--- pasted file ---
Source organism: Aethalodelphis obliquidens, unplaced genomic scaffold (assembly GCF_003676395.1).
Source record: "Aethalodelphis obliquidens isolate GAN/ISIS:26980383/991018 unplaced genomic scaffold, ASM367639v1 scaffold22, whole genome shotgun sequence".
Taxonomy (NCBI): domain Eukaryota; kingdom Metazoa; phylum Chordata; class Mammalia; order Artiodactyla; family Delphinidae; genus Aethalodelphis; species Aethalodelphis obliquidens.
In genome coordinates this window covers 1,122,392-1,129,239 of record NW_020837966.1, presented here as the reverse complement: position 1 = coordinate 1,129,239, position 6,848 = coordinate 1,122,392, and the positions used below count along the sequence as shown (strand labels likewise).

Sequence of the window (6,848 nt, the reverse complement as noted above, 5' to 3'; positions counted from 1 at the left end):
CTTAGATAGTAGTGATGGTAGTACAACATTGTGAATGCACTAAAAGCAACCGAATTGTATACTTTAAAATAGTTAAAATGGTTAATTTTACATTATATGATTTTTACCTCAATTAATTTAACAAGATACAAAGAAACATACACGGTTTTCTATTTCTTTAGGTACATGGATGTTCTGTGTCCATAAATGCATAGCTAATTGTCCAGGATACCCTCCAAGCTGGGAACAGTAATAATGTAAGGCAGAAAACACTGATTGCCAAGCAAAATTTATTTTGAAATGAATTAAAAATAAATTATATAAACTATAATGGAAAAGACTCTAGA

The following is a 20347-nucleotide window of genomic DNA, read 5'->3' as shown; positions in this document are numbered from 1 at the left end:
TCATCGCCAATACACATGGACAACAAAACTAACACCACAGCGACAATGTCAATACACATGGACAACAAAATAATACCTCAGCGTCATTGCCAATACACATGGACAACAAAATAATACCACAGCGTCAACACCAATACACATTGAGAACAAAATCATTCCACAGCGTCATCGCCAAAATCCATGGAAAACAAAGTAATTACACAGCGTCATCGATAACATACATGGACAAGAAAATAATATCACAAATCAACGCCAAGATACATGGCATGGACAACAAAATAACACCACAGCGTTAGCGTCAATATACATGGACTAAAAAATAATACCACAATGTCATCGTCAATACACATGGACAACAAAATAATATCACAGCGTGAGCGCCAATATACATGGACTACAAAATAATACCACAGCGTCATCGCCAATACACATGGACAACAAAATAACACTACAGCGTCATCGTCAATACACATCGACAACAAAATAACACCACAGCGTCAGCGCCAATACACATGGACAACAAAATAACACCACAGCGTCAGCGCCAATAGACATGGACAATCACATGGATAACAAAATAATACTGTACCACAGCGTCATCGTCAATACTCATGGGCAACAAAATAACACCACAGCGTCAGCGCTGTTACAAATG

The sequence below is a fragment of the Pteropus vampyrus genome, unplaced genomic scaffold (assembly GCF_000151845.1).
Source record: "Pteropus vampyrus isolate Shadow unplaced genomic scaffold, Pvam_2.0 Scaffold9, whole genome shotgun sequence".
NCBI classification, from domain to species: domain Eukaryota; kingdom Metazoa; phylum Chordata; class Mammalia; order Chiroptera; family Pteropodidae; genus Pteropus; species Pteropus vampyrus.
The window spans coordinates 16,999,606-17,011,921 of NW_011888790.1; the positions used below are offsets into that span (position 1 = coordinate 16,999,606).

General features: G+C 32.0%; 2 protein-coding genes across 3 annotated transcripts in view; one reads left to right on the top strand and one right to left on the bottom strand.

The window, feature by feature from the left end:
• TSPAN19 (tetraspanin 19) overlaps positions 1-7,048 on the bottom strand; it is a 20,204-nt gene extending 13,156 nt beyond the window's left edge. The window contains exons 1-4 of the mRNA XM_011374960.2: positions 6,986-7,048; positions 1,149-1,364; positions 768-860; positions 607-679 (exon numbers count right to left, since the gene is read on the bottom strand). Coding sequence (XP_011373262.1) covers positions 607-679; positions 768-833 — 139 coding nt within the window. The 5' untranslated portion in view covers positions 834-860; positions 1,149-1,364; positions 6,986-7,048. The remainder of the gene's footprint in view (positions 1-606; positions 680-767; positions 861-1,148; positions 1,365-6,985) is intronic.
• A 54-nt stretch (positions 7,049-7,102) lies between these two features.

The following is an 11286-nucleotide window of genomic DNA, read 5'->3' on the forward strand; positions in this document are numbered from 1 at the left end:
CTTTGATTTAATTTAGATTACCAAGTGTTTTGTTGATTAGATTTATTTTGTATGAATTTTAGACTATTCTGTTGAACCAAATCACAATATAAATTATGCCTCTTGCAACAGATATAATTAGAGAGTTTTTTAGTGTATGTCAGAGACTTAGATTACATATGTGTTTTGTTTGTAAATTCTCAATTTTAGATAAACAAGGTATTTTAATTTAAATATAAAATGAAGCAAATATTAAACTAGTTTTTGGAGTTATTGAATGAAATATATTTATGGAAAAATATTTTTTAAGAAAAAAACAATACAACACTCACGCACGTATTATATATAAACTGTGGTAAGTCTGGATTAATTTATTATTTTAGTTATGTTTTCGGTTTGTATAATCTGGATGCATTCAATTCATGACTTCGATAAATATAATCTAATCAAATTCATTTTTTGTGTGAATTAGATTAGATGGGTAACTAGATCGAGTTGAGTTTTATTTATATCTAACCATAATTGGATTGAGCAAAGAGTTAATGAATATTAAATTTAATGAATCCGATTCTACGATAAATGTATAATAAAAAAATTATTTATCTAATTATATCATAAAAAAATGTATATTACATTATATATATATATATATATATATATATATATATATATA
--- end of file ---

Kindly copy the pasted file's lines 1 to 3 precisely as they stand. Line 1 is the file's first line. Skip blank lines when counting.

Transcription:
Source organism: Aethalodelphis obliquidens, unplaced genomic scaffold (assembly GCF_003676395.1).
Source record: "Aethalodelphis obliquidens isolate GAN/ISIS:26980383/991018 unplaced genomic scaffold, ASM367639v1 scaffold22, whole genome shotgun sequence".
Taxonomy (NCBI): domain Eukaryota; kingdom Metazoa; phylum Chordata; class Mammalia; order Artiodactyla; family Delphinidae; genus Aethalodelphis; species Aethalodelphis obliquidens.